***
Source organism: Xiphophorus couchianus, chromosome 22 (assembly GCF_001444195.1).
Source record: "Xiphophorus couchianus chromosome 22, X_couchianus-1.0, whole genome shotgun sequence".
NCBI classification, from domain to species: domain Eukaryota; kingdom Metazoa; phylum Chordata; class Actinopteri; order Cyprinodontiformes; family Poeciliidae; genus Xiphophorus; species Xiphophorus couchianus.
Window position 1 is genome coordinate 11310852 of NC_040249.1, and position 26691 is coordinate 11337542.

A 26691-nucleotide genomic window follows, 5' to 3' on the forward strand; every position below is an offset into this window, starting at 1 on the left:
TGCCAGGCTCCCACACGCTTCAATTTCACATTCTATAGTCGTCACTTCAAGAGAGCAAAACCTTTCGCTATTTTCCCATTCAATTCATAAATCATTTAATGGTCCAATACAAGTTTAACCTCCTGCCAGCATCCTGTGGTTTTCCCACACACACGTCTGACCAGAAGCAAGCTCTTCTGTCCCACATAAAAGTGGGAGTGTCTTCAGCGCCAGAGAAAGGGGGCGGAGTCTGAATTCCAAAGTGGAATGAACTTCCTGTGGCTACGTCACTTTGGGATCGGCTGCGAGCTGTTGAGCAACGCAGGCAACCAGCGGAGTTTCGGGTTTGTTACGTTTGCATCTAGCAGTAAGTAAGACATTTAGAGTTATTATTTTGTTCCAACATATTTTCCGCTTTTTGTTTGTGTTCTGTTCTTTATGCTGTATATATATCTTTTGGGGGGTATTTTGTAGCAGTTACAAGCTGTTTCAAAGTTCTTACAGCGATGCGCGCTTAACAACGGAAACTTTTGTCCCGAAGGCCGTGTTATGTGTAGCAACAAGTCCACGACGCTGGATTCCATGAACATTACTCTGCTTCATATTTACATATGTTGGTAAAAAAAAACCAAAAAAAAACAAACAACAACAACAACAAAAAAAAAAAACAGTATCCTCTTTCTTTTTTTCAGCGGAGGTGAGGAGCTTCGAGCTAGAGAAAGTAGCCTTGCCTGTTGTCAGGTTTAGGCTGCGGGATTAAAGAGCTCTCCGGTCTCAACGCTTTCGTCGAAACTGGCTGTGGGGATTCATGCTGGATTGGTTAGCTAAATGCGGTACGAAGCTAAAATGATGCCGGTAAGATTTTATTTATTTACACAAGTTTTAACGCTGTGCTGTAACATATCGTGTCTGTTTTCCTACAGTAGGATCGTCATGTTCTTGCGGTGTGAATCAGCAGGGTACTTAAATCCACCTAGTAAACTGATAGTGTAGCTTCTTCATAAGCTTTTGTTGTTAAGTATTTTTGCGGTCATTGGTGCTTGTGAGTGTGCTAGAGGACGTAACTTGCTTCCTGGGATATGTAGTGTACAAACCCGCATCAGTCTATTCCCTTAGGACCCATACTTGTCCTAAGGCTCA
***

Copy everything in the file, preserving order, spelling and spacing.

Source organism: Xiphophorus couchianus, chromosome 22 (assembly GCF_001444195.1).
Source record: "Xiphophorus couchianus chromosome 22, X_couchianus-1.0, whole genome shotgun sequence".
NCBI classification, from domain to species: domain Eukaryota; kingdom Metazoa; phylum Chordata; class Actinopteri; order Cyprinodontiformes; family Poeciliidae; genus Xiphophorus; species Xiphophorus couchianus.
Window position 1 is genome coordinate 11310852 of NC_040249.1, and position 26691 is coordinate 11337542.

A 26691-nucleotide genomic window follows, 5' to 3' on the forward strand; every position below is an offset into this window, starting at 1 on the left:
TGCCAGGCTCCCACACGCTTCAATTTCACATTCTATAGTCGTCACTTCAAGAGAGCAAAACCTTTCGCTATTTTCCCATTCAATTCATAAATCATTTAATGGTCCAATACAAGTTTAACCTCCTGCCAGCATCCTGTGGTTTTCCCACACACACGTCTGACCAGAAGCAAGCTCTTCTGTCCCACATAAAAGTGGGAGTGTCTTCAGCGCCAGAGAAAGGGGGCGGAGTCTGAATTCCAAAGTGGAATGAACTTCCTGTGGCTACGTCACTTTGGGATCGGCTGCGAGCTGTTGAGCAACGCAGGCAACCAGCGGAGTTTCGGGTTTGTTACGTTTGCATCTAGCAGTAAGTAAGACATTTAGAGTTATTATTTTGTTCCAACATATTTTCCGCTTTTTGTTTGTGTTCTGTTCTTTATGCTGTATATATATCTTTTGGGGGGTATTTTGTAGCAGTTACAAGCTGTTTCAAAGTTCTTACAGCGATGCGCGCTTAACAACGGAAACTTTTGTCCCGAAGGCCGTGTTATGTGTAGCAACAAGTCCACGACGCTGGATTCCATGAACATTACTCTGCTTCATATTTACATATGTTGGTAAAAAAAAACCAAAAAAAAACAAACAACAACAACAACAAAAAAAAAAAACAGTATCCTCTTTCTTTTTTTCAGCGGAGGTGAGGAGCTTCGAGCTAGAGAAAGTAGCCTTGCCTGTTGTCAGGTTTAGGCTGCGGGATTAAAGAGCTCTCCGGTCTCAACGCTTTCGTCGAAACTGGCTGTGGGGATTCATGCTGGATTGGTTAGCTAAATGCGGTACGAAGCTAAAATGATGCCGGTAAGATTTTATTTATTTACACAAGTTTTAACGCTGTGCTGTAACATATCGTGTCTGTTTTCCTACAGTAGGATCGTCATGTTCTTGCGGTGTGAATCAGCAGGGTACTTAAATCCACCTAGTAAACTGATAGTGTAGCTTCTTCATAAGCTTTTGTTGTTAAGTATTTTTGCGGTCATTGGTGCTTGTGAGTGTGCTAGAGGACGTAACTTGCTTCCTGGGATATGTAGTGTACAAACCCGCATCAGTCTATTCCCTTAGGACCCATACTTGTCCTAAGGCTCA